|New Year's Day||January 1st|
|Chinese (Lunar) New Year||last day of the lunar calendar-2nd day of the 1st lunar month|
|Tomb Sweeping Day||April 4th|
|Labor Day||May 1st|
|Dragon Boat Festival||5th day of the 5th lunar month|
|Mid-Autumn Festival||15th day of the 8th lunar month|
|National Day||October 1st-3rd|
With the implementation of the new holidays plan beginning January 1st, 2008, the number of public holidays in China changes to 11 days, e.g. one day for New Year's Day, Tomb Sweeping Day, Labor Day, the Dragon Boat Festival and the Mid-Autumn Festival respectively and three days for National Day and the Spring Festival holidays respectively. If an intercalary month occurs in the lunar calendar, people will enjoy their days off in the first month.
Since holidays can be adjusted to connect with weekend, Chinese people may have two seven-day "golden weeks" (Spring Festival and National Day holidays) and five three-day "short vacations" (New Year's Day, Tomb Sweeping Day, Labor Day, the Dragon Boat Festival and the Mid-Autumn Festival holidays).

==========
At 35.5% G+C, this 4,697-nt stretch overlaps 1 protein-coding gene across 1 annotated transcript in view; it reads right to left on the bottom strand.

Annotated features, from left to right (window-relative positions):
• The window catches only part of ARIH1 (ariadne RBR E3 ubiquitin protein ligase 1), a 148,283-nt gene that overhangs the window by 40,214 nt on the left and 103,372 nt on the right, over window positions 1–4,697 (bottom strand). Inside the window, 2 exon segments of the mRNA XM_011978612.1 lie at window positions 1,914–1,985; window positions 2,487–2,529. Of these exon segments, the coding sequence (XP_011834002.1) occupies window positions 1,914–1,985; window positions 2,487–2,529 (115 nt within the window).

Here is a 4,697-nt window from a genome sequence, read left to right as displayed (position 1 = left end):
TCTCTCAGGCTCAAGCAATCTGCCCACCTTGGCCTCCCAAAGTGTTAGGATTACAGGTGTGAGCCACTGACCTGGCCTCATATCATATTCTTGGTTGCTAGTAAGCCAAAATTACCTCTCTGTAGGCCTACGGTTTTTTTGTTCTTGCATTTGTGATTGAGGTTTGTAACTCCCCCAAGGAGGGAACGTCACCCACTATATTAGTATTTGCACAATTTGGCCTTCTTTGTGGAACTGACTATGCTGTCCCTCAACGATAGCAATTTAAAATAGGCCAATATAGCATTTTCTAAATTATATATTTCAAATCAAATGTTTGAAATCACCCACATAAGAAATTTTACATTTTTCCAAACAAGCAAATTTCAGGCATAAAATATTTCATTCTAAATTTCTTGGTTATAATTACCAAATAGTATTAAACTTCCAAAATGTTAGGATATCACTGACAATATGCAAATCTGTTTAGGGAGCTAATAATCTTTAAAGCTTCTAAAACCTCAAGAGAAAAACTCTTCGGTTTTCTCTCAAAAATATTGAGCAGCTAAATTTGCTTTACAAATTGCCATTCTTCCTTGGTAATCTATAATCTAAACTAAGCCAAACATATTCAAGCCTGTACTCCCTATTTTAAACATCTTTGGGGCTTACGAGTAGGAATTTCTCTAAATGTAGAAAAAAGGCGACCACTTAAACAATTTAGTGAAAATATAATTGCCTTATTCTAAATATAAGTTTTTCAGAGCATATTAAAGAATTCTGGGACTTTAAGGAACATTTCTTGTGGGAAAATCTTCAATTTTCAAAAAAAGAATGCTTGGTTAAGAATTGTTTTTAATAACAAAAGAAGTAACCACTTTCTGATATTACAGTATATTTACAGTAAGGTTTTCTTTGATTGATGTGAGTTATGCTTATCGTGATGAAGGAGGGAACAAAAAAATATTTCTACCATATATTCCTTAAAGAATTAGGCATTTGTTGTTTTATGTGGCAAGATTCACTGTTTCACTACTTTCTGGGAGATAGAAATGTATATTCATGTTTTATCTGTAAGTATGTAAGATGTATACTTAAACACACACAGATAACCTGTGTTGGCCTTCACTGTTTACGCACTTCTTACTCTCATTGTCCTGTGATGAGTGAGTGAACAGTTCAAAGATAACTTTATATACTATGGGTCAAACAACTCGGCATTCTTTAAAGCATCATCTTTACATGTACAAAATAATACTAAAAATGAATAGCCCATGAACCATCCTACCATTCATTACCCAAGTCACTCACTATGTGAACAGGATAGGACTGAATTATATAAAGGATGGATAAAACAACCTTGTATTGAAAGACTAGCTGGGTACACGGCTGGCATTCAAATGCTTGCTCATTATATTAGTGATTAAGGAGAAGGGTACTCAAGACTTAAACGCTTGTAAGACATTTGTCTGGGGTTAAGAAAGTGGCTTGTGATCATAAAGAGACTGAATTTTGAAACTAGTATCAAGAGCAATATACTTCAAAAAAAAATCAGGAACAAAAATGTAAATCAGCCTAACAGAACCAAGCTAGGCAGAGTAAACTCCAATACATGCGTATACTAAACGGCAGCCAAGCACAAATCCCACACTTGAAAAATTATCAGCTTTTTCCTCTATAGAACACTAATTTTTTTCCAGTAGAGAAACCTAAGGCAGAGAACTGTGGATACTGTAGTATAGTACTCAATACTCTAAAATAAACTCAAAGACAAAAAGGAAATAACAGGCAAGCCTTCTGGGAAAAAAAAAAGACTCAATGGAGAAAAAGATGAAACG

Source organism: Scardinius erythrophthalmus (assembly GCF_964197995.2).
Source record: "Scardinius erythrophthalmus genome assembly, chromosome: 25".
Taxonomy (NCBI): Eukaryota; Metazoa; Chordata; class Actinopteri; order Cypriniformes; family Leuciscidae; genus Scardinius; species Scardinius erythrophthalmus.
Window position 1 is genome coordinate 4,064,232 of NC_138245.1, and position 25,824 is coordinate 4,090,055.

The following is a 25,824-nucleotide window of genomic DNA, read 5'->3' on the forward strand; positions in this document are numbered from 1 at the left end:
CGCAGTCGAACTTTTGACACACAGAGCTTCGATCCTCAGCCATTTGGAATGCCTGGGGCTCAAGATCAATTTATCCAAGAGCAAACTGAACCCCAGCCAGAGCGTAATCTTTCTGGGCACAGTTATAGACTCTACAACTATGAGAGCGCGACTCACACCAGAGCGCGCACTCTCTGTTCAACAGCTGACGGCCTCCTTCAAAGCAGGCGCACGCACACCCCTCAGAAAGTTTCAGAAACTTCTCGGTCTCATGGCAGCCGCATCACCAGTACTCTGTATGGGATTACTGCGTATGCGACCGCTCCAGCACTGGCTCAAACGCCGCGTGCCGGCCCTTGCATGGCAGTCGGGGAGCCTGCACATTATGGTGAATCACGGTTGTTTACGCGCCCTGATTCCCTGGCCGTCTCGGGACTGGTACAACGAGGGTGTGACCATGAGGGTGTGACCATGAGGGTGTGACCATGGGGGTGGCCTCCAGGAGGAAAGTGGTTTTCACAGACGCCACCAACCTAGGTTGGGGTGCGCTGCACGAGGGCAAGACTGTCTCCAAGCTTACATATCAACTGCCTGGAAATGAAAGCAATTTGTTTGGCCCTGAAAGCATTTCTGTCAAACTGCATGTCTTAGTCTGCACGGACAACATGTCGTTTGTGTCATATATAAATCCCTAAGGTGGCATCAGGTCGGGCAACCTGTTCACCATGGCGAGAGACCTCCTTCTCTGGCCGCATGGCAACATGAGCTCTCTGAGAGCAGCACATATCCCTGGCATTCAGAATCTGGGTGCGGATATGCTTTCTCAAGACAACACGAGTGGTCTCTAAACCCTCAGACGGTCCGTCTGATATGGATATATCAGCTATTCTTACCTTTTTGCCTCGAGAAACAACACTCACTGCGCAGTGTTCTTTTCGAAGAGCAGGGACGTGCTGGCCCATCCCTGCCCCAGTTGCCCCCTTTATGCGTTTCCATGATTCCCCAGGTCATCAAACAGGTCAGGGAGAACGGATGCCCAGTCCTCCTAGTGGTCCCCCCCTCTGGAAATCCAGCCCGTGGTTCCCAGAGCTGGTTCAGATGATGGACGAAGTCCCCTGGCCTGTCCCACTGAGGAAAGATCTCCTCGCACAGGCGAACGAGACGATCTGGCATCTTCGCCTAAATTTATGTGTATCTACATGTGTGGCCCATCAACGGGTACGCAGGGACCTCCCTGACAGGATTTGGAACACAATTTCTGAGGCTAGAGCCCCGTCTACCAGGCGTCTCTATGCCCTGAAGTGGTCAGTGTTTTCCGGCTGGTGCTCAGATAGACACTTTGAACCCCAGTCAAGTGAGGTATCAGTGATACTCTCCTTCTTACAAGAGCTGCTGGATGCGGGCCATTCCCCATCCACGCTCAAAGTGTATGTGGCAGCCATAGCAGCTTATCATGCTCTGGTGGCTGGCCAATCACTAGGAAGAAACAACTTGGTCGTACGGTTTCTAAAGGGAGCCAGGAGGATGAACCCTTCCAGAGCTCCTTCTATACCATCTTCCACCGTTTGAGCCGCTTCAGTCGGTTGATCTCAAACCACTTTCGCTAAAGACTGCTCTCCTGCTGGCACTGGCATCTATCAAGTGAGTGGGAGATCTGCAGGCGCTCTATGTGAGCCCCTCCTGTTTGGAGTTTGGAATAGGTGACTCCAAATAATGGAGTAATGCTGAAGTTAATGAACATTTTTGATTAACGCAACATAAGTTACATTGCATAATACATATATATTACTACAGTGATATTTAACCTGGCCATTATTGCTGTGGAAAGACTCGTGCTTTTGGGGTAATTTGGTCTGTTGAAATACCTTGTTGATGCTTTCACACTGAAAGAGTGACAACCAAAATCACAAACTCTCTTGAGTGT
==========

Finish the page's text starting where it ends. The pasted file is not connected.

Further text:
Guangzhou, like the rest of China, has implemented the two-day weekend policy since 1996. People work from Monday to Friday and rest on Saturday and Sunday.
After the introduction of the new holiday plan, the number of two-day weekends and national holidays has increased to 115 days per year.
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